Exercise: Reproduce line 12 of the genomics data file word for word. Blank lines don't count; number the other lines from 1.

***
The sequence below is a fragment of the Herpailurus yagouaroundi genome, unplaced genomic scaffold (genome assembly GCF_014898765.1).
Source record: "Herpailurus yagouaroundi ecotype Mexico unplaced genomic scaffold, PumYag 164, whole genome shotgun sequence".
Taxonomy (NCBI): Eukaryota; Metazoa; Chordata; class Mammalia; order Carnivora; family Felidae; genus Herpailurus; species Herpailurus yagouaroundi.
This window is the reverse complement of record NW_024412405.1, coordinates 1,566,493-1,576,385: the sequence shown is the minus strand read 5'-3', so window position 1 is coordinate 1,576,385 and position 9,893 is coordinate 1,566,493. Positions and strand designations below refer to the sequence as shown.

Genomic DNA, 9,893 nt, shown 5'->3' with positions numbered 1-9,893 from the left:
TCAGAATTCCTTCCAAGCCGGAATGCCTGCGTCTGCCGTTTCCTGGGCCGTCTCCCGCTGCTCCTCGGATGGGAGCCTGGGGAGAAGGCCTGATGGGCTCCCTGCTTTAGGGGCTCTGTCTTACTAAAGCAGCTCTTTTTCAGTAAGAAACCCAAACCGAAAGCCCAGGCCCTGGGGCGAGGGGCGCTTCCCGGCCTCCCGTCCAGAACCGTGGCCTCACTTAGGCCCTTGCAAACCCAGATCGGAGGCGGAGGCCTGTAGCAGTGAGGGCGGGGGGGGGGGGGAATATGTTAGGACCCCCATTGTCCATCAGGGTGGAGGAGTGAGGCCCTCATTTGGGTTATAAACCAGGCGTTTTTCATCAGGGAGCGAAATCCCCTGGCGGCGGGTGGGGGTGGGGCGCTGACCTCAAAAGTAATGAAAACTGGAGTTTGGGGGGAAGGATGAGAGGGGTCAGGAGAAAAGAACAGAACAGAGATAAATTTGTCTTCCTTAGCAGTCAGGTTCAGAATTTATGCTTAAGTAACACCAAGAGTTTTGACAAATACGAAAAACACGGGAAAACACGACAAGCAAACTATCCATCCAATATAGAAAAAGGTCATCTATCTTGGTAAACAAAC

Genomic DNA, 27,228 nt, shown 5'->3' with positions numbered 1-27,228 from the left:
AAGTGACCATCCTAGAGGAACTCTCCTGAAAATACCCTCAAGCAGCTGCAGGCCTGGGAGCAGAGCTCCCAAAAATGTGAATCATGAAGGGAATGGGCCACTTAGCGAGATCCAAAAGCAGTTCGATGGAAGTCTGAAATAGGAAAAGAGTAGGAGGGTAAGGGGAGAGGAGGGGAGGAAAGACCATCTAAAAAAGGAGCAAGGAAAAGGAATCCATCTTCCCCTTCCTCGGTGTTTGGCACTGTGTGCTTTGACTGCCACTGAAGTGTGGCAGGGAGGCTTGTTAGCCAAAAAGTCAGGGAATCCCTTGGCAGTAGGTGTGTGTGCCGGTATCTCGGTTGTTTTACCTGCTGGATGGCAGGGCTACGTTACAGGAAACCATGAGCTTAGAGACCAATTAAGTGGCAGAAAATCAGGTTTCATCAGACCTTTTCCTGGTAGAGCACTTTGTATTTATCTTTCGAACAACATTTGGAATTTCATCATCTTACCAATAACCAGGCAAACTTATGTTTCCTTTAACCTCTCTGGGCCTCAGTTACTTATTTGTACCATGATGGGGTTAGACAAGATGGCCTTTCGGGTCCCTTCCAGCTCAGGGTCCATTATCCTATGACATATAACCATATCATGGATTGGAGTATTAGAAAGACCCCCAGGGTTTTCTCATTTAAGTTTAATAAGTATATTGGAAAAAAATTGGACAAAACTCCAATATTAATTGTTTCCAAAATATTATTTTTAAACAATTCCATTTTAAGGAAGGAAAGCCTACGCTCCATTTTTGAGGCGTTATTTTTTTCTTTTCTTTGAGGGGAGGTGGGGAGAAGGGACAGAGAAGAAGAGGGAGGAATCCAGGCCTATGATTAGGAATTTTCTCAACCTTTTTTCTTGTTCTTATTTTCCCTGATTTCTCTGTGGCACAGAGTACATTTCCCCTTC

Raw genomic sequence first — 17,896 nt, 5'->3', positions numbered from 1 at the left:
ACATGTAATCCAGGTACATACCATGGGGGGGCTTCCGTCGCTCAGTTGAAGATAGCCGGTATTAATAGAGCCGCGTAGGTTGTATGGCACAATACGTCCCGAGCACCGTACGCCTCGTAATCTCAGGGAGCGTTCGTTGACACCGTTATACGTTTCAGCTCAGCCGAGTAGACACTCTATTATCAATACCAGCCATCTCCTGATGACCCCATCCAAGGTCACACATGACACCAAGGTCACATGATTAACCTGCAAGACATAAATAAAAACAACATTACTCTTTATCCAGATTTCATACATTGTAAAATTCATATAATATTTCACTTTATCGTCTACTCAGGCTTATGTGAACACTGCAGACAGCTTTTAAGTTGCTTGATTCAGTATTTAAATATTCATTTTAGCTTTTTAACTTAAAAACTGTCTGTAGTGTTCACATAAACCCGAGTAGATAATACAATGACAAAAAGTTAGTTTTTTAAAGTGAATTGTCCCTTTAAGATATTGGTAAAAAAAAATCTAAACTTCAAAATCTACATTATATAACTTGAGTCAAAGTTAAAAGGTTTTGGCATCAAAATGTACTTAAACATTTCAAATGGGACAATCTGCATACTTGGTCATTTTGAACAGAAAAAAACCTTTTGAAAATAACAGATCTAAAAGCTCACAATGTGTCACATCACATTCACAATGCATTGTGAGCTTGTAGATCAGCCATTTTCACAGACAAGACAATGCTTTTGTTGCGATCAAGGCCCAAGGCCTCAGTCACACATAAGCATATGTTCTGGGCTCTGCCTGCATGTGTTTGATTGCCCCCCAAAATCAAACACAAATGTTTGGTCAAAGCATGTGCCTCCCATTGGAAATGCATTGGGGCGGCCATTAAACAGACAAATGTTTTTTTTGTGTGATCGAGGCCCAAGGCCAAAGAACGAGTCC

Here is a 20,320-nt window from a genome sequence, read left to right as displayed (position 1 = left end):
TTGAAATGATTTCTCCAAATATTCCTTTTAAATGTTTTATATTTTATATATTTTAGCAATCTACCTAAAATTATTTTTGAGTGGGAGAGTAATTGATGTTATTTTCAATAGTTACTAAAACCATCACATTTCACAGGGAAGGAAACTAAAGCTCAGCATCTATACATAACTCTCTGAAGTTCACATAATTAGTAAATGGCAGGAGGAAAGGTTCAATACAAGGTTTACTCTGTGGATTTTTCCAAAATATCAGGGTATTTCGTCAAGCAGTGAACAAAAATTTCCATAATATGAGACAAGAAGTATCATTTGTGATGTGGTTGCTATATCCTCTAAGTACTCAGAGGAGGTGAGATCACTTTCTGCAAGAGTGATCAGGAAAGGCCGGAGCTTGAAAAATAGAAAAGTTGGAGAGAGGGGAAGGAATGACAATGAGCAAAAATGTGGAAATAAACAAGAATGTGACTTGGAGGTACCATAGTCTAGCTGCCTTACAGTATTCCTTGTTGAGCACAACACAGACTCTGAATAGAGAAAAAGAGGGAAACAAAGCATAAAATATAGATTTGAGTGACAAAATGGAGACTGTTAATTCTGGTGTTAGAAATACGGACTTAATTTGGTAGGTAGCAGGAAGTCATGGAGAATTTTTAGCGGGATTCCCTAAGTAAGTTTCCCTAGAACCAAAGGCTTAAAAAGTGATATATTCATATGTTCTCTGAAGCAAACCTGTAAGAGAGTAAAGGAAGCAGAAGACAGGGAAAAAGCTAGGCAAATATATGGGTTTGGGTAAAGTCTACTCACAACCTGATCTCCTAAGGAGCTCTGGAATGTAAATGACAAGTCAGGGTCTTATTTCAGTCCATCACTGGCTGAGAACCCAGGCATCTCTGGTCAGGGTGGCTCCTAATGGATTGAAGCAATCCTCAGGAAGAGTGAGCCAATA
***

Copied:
TTGAAATGATTTCTCCAAATATTCCTTTTAAATGTTTTATATTTTATATATTTTAGCAATCTACCTAAAATTATTTTTGAGTGGGAGAGTAATTGATGTTATTTTCAATAGTTACTAAAACCATCACATTTCACAGGGAAGGAAACTAAAGCTCAGCATCTATACATAACTCTCTGAAGTTCACATAATTAGTAAATGGCAGGAGGAAAGGTTCAATACAAGGTTTACTCTGTGGATTTTTCCAAAATATCAGGGTATTTCGTCAAGCAGTGAACAAAAATTTCCATAATATGAGACAAGAAGTATCATTTGTGATGTGGTTGCTATATCCTCTAAGTACTCAGAGGAGGTGAGATCACTTTCTGCAAGAGTGATCAGGAAAGGCCGGAGCTTGAAAAATAGAAAAGTTGGAGAGAGGGGAAGGAATGACAATGAGCAAAAATGTGGAAATAAACAAGAATGTGACTTGGAGGTACCATAGTCTAGCTGCCTTACAGTATTCCTTGTTGAGCACAACACAGACTCTGAATAGAGAAAAAGAGGGAAACAAAGCATAAAATATAGATTTGAGTGACAAAATGGAGACTGTTAATTCTGGTGTTAGAAATACGGACTTAATTTGGTAGGTAGCAGGAAGTCATGGAGAATTTTTAGCGGGATTCCCTAAGTAAGTTTCCCTAGAACCAAAGGCTTAAAAAGTGATATATTCATATGTTCTCTGAAGCAAACCTGTAAGAGAGTAAAGGAAGCAGAAGACAGGGAAAAAGCTAGGCAAATATATGGGTTTGGGTAAAGTCTACTCACAACCTGATCTCCTAAGGAGCTCTGGAATGTAAATGACAAGTCAGGGTCTTATTTCAGTCCATCACTGGCTGAGAACCCAGGCATCTCTGGTCAGGGTGGCTCCTAATGGATTGAAGCAATCCTCAGGAAGAGTGAGCCAATA